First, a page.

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Scholarly Publishing

Guide to help define Open Access and its effect on scholarly publishing and author's rights.


For more information regarding author's rights, please contact:

Mary Ann McMenaminCopyright & Compliance Officer 

Creative Commons: Wanna work together?

A Shared Culture

Know your rights. Protect your rights.

Copyright law gives the creator of copyrighted works exclusive rights, including the right to: 

  • reproduce the work in copies (e.g., through photocopying)
  • distribute copies of the work; 
  • prepare translations or other derivative works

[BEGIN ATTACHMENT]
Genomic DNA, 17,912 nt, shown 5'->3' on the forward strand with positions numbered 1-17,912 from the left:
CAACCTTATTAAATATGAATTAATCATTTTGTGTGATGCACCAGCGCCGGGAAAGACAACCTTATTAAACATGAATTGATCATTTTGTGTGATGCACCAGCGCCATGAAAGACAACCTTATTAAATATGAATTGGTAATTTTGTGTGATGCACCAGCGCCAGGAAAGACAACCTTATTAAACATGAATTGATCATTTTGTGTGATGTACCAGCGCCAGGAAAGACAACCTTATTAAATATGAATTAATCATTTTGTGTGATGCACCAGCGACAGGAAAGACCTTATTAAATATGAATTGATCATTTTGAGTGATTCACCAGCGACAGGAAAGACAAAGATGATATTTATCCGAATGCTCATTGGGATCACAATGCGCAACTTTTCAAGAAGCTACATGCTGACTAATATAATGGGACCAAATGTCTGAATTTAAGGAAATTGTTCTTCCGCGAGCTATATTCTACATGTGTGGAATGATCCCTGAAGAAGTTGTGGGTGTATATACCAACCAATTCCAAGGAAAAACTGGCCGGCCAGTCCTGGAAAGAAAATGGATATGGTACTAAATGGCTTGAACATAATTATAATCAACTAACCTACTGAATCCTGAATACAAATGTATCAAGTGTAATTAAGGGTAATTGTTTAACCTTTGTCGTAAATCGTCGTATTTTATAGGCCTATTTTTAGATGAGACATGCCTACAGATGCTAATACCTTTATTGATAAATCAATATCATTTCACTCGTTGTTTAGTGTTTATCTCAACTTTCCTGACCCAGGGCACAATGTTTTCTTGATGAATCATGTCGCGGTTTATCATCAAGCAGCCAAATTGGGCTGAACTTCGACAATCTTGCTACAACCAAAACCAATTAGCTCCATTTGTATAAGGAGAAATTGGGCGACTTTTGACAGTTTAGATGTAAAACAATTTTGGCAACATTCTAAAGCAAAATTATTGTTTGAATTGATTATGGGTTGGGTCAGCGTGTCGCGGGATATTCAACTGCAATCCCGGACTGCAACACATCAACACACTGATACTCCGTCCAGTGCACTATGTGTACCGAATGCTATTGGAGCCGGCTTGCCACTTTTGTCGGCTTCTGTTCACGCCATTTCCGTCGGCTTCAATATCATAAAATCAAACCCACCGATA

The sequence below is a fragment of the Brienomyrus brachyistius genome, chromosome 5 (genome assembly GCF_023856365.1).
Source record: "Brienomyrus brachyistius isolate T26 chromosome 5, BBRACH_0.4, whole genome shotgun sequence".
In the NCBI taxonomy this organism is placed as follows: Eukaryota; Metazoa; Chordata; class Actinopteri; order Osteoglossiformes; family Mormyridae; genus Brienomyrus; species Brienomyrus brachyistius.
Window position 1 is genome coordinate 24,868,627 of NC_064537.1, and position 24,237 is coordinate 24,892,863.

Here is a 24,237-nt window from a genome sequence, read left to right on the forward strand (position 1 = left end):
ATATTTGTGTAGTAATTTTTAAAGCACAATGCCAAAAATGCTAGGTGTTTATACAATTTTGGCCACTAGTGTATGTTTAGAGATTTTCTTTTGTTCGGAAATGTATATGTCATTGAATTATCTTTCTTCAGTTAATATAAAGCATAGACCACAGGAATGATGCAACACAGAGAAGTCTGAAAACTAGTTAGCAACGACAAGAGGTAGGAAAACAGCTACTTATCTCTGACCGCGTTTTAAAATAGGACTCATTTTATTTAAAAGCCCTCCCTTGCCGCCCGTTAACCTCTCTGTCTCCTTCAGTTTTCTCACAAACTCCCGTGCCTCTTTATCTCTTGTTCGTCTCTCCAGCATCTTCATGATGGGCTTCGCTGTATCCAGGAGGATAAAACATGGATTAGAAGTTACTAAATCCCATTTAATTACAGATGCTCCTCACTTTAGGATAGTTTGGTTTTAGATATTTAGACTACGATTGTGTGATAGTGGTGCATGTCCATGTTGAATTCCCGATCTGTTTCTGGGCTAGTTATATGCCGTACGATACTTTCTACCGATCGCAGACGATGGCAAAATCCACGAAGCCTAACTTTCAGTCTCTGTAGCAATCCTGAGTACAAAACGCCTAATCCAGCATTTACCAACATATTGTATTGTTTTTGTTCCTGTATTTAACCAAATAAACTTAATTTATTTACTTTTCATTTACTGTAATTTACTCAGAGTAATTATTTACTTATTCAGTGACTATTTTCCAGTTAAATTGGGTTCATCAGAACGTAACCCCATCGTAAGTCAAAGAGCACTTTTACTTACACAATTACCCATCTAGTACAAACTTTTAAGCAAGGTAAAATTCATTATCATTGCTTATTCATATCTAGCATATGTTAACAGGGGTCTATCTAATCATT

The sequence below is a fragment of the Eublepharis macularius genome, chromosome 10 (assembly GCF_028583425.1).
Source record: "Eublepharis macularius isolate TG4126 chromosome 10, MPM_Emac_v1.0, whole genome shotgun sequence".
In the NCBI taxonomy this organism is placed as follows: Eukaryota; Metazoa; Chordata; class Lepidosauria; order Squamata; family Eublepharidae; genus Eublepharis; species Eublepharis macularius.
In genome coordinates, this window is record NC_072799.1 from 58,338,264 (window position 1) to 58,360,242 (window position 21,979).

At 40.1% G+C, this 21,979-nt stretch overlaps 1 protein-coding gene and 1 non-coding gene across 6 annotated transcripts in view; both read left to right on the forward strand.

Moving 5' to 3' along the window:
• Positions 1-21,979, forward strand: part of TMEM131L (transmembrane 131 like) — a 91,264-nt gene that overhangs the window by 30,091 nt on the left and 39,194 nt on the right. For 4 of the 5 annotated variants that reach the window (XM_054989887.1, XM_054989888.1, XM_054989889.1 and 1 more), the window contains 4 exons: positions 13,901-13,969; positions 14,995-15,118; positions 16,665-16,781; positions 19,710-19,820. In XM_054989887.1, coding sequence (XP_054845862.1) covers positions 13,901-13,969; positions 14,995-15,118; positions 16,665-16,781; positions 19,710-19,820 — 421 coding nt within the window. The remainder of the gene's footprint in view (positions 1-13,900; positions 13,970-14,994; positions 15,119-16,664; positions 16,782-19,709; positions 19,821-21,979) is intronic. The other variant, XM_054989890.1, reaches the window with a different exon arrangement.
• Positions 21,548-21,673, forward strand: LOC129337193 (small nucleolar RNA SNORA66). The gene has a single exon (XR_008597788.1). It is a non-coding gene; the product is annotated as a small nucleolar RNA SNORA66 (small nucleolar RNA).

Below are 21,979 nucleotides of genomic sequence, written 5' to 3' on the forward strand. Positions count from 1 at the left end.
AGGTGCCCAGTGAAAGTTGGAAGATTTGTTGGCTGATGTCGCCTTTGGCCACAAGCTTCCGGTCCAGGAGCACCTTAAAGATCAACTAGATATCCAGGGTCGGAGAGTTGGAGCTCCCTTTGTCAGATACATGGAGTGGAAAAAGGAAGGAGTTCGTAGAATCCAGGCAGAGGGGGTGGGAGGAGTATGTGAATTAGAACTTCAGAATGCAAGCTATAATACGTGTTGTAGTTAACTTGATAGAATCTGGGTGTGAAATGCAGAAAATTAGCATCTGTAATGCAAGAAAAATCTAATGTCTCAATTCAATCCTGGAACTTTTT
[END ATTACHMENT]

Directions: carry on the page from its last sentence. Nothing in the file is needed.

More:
• perform or display the work publicly
  • authorize others to exercise any of these rights. 

Your works are protected by copyright as soon as you fix them in a tangible medium, including electronic media. When you write an article for a scholarly journal, you are typically asked to sign a publication agreement or a copyright transfer agreement. The purpose of this document is to transfer your ownership of copyright to the publisher. 

Copyright is a bundle or package of the rights cited above. You can “unbundle” these rights and transfer only some of them to publishers. For example: 

  • You can transfer ownership of the copyright, but retain the right to do certain things such as include articles in course packs, or place articles on a personal web site or an institutional repository.
  • You can retain ownership of the copyright and grant a non-exclusive license to the publisher, typically for the right of first formal publication. 

Templates for Author Rights